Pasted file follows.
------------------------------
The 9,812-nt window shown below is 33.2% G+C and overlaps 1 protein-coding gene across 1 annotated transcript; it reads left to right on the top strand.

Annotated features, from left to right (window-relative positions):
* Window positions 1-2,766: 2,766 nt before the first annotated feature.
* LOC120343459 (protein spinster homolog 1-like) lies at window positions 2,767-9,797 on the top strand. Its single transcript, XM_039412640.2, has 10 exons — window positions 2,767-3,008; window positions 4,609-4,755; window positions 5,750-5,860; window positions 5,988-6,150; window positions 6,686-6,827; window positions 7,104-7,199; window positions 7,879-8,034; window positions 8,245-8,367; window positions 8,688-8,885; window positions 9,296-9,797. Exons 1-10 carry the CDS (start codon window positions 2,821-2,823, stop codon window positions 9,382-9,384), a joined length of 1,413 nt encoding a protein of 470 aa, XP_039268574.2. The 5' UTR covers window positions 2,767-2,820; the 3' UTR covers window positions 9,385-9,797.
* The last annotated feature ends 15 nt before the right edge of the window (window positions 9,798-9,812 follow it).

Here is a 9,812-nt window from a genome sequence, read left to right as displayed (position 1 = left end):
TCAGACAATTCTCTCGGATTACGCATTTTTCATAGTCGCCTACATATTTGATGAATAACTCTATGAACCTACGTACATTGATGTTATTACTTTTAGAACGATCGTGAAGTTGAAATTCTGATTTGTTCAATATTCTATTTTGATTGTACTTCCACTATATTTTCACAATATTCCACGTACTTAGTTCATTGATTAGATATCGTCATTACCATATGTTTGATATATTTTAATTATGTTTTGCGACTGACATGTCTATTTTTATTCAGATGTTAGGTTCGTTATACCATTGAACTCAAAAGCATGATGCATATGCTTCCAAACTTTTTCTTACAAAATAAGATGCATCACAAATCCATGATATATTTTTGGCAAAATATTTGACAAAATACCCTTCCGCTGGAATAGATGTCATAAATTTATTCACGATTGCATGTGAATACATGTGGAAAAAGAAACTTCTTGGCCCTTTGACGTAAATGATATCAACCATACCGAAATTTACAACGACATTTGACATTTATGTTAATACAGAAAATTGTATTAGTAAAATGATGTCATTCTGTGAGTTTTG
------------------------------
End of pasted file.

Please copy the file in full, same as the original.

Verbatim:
The 9,812-nt window shown below is 33.2% G+C and overlaps 1 protein-coding gene across 1 annotated transcript; it reads left to right on the top strand.

Annotated features, from left to right (window-relative positions):
* Window positions 1-2,766: 2,766 nt before the first annotated feature.
* LOC120343459 (protein spinster homolog 1-like) lies at window positions 2,767-9,797 on the top strand. Its single transcript, XM_039412640.2, has 10 exons — window positions 2,767-3,008; window positions 4,609-4,755; window positions 5,750-5,860; window positions 5,988-6,150; window positions 6,686-6,827; window positions 7,104-7,199; window positions 7,879-8,034; window positions 8,245-8,367; window positions 8,688-8,885; window positions 9,296-9,797. Exons 1-10 carry the CDS (start codon window positions 2,821-2,823, stop codon window positions 9,382-9,384), a joined length of 1,413 nt encoding a protein of 470 aa, XP_039268574.2. The 5' UTR covers window positions 2,767-2,820; the 3' UTR covers window positions 9,385-9,797.
* The last annotated feature ends 15 nt before the right edge of the window (window positions 9,798-9,812 follow it).

Here is a 9,812-nt window from a genome sequence, read left to right as displayed (position 1 = left end):
TCAGACAATTCTCTCGGATTACGCATTTTTCATAGTCGCCTACATATTTGATGAATAACTCTATGAACCTACGTACATTGATGTTATTACTTTTAGAACGATCGTGAAGTTGAAATTCTGATTTGTTCAATATTCTATTTTGATTGTACTTCCACTATATTTTCACAATATTCCACGTACTTAGTTCATTGATTAGATATCGTCATTACCATATGTTTGATATATTTTAATTATGTTTTGCGACTGACATGTCTATTTTTATTCAGATGTTAGGTTCGTTATACCATTGAACTCAAAAGCATGATGCATATGCTTCCAAACTTTTTCTTACAAAATAAGATGCATCACAAATCCATGATATATTTTTGGCAAAATATTTGACAAAATACCCTTCCGCTGGAATAGATGTCATAAATTTATTCACGATTGCATGTGAATACATGTGGAAAAAGAAACTTCTTGGCCCTTTGACGTAAATGATATCAACCATACCGAAATTTACAACGACATTTGACATTTATGTTAATACAGAAAATTGTATTAGTAAAATGATGTCATTCTGTGAGTTTTG